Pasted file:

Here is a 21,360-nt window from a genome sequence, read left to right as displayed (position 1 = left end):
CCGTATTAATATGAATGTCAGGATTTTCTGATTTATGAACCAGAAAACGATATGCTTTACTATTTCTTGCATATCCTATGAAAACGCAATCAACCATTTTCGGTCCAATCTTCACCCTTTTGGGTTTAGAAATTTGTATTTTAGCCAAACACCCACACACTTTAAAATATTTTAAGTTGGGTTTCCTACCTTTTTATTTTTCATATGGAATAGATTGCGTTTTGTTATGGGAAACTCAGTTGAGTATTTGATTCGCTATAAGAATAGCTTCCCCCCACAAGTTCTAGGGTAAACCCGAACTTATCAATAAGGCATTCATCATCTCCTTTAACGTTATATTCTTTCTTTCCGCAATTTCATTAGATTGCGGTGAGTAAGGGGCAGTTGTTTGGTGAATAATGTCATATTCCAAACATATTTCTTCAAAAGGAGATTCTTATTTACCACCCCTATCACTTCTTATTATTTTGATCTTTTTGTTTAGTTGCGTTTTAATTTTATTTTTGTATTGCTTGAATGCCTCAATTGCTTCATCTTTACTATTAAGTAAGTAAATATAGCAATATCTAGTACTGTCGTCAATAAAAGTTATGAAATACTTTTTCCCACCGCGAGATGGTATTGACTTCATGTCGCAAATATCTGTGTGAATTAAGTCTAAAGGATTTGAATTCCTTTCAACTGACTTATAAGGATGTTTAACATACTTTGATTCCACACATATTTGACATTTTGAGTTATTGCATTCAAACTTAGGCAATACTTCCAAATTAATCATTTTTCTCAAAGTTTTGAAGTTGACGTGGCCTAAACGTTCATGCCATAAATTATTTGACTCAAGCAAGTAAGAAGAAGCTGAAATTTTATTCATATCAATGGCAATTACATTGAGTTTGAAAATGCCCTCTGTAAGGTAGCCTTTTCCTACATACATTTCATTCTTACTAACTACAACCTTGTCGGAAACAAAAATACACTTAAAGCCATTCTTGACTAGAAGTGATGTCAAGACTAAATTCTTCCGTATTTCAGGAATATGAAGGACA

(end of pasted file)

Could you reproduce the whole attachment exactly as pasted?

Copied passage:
Here is a 21,360-nt window from a genome sequence, read left to right as displayed (position 1 = left end):
CCGTATTAATATGAATGTCAGGATTTTCTGATTTATGAACCAGAAAACGATATGCTTTACTATTTCTTGCATATCCTATGAAAACGCAATCAACCATTTTCGGTCCAATCTTCACCCTTTTGGGTTTAGAAATTTGTATTTTAGCCAAACACCCACACACTTTAAAATATTTTAAGTTGGGTTTCCTACCTTTTTATTTTTCATATGGAATAGATTGCGTTTTGTTATGGGAAACTCAGTTGAGTATTTGATTCGCTATAAGAATAGCTTCCCCCCACAAGTTCTAGGGTAAACCCGAACTTATCAATAAGGCATTCATCATCTCCTTTAACGTTATATTCTTTCTTTCCGCAATTTCATTAGATTGCGGTGAGTAAGGGGCAGTTGTTTGGTGAATAATGTCATATTCCAAACATATTTCTTCAAAAGGAGATTCTTATTTACCACCCCTATCACTTCTTATTATTTTGATCTTTTTGTTTAGTTGCGTTTTAATTTTATTTTTGTATTGCTTGAATGCCTCAATTGCTTCATCTTTACTATTAAGTAAGTAAATATAGCAATATCTAGTACTGTCGTCAATAAAAGTTATGAAATACTTTTTCCCACCGCGAGATGGTATTGACTTCATGTCGCAAATATCTGTGTGAATTAAGTCTAAAGGATTTGAATTCCTTTCAACTGACTTATAAGGATGTTTAACATACTTTGATTCCACACATATTTGACATTTTGAGTTATTGCATTCAAACTTAGGCAATACTTCCAAATTAATCATTTTTCTCAAAGTTTTGAAGTTGACGTGGCCTAAACGTTCATGCCATAAATTATTTGACTCAAGCAAGTAAGAAGAAGCTGAAATTTTATTCATATCAATGGCAATTACATTGAGTTTGAAAATGCCCTCTGTAAGGTAGCCTTTTCCTACATACATTTCATTCTTACTAACTACAACCTTGTCGGAAACAAAAATACACTTAAAGCCATTCTTGACTAGAAGTGATGTCAAGACTAAATTCTTCCGTATTTCAGGAATATGAAGGACA